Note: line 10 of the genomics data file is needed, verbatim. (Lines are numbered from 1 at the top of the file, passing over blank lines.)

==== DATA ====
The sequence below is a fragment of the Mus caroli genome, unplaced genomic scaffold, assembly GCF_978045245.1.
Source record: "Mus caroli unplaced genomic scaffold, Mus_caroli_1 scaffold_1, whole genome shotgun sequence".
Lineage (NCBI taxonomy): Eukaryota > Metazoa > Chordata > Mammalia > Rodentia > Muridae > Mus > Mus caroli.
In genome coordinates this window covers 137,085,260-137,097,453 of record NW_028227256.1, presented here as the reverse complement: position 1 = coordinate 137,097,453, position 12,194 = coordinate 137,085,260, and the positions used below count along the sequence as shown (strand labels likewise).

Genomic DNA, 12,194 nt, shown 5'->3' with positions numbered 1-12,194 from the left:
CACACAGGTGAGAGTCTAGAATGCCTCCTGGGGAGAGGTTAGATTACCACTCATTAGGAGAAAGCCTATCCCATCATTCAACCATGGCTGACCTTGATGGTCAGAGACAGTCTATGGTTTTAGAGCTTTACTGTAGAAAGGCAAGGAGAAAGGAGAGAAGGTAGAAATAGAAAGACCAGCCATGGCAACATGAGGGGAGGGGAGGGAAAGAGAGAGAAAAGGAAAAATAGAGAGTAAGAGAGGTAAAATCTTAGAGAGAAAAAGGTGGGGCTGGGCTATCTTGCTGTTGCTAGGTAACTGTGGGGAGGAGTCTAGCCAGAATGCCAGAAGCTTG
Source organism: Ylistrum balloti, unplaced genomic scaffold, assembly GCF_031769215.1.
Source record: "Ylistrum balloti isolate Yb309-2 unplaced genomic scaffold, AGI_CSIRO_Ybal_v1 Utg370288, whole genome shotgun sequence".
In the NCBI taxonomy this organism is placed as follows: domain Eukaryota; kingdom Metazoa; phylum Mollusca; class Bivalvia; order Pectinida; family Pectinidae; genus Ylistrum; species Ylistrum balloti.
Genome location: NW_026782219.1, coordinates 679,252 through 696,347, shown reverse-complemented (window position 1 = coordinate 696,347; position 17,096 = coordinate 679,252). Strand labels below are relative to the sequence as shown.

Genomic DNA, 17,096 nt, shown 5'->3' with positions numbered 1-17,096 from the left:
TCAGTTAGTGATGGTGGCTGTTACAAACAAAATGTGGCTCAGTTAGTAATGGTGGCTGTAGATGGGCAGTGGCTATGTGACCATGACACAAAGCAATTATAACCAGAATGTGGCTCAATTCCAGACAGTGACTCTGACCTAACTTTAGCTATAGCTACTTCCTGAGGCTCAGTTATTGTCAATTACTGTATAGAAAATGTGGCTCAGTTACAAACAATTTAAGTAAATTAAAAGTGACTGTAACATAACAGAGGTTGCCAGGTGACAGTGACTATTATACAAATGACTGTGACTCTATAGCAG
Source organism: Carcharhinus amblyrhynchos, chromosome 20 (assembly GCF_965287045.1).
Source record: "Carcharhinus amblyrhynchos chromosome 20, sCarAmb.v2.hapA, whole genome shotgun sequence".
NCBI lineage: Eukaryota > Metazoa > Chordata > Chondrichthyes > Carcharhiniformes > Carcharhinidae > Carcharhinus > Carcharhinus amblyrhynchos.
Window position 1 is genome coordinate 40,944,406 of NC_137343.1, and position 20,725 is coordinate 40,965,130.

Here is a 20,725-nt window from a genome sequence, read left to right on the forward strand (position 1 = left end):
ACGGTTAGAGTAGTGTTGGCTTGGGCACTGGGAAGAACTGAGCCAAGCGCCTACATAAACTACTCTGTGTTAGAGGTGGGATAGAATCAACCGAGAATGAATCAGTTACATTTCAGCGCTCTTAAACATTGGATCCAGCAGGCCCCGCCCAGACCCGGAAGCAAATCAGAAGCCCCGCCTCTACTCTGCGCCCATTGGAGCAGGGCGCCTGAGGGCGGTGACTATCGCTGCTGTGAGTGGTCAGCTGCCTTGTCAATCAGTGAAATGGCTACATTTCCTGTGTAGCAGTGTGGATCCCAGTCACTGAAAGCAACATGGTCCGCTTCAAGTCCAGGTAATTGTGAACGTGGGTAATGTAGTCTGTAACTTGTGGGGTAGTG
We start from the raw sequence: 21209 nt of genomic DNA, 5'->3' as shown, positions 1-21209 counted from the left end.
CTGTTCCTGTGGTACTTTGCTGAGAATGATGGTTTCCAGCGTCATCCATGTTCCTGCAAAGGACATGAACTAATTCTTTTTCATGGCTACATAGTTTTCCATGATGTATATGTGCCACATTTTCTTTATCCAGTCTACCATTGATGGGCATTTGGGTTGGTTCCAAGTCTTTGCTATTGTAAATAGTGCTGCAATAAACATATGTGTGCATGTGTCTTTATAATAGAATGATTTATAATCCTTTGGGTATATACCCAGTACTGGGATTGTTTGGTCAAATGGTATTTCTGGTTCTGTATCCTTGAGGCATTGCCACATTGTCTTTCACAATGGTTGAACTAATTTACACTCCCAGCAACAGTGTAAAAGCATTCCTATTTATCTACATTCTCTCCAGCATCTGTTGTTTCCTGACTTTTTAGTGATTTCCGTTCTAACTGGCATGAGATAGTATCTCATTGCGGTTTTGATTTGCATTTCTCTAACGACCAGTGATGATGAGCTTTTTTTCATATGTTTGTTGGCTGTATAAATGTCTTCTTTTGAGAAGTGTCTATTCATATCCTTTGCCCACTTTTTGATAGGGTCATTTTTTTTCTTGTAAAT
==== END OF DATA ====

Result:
Genome location: NW_026782219.1, coordinates 679,252 through 696,347, shown reverse-complemented (window position 1 = coordinate 696,347; position 17,096 = coordinate 679,252). Strand labels below are relative to the sequence as shown.